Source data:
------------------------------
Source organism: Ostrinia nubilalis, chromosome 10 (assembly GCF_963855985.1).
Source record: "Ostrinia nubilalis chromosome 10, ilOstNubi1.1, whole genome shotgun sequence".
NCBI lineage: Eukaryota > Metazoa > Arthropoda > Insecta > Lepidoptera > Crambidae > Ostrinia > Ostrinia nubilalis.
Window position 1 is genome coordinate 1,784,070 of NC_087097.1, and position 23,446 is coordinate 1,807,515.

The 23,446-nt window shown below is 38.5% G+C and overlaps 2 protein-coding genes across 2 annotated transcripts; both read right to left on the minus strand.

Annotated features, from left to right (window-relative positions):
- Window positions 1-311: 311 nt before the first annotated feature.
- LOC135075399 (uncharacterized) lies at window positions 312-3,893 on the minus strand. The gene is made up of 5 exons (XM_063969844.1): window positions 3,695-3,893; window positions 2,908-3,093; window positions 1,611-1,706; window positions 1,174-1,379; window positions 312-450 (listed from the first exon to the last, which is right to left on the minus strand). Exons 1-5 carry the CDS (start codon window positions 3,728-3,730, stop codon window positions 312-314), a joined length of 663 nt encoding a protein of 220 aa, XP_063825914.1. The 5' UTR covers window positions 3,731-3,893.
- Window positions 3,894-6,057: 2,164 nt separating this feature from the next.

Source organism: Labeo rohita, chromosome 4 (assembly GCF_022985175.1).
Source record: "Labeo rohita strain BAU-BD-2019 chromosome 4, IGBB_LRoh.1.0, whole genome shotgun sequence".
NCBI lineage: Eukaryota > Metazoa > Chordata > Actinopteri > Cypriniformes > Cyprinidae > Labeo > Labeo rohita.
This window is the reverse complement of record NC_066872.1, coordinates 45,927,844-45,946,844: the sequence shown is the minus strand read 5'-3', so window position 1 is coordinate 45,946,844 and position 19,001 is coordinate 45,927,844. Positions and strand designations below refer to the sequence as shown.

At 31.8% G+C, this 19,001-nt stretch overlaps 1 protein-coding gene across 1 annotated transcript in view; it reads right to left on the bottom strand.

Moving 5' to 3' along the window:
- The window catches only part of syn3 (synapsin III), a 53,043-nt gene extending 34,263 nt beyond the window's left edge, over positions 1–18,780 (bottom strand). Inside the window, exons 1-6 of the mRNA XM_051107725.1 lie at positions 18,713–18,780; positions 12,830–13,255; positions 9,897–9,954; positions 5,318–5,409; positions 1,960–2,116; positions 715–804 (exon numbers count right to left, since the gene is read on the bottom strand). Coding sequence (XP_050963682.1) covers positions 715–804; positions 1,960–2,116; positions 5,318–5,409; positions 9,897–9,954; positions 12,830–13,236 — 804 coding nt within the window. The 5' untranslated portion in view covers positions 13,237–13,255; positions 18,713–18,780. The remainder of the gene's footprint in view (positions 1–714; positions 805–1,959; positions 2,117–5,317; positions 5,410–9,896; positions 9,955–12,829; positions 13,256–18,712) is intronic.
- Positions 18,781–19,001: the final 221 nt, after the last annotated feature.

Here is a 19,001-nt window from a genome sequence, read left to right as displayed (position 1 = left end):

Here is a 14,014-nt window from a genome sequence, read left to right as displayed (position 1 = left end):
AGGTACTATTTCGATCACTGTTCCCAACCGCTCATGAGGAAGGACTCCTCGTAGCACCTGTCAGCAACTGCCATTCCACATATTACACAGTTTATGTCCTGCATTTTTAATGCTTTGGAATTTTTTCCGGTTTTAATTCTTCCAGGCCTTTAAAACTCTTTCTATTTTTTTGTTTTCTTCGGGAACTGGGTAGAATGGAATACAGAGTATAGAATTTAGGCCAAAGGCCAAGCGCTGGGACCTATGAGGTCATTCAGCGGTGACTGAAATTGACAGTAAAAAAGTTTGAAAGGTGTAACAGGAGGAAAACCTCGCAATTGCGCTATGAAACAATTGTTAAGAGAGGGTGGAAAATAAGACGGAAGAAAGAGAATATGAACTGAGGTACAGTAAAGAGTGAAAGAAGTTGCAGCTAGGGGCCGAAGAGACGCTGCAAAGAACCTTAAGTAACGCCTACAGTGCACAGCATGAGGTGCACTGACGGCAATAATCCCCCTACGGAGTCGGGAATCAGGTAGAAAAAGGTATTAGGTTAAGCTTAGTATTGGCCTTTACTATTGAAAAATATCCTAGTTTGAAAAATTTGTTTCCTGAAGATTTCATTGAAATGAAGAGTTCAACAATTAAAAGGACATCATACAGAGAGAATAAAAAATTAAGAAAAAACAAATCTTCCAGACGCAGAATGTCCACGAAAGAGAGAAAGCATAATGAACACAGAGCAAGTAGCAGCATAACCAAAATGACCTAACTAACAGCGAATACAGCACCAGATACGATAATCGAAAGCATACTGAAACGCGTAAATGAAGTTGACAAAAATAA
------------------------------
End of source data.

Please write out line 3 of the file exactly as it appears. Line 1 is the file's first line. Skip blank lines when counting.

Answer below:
NCBI lineage: Eukaryota > Metazoa > Arthropoda > Insecta > Lepidoptera > Crambidae > Ostrinia > Ostrinia nubilalis.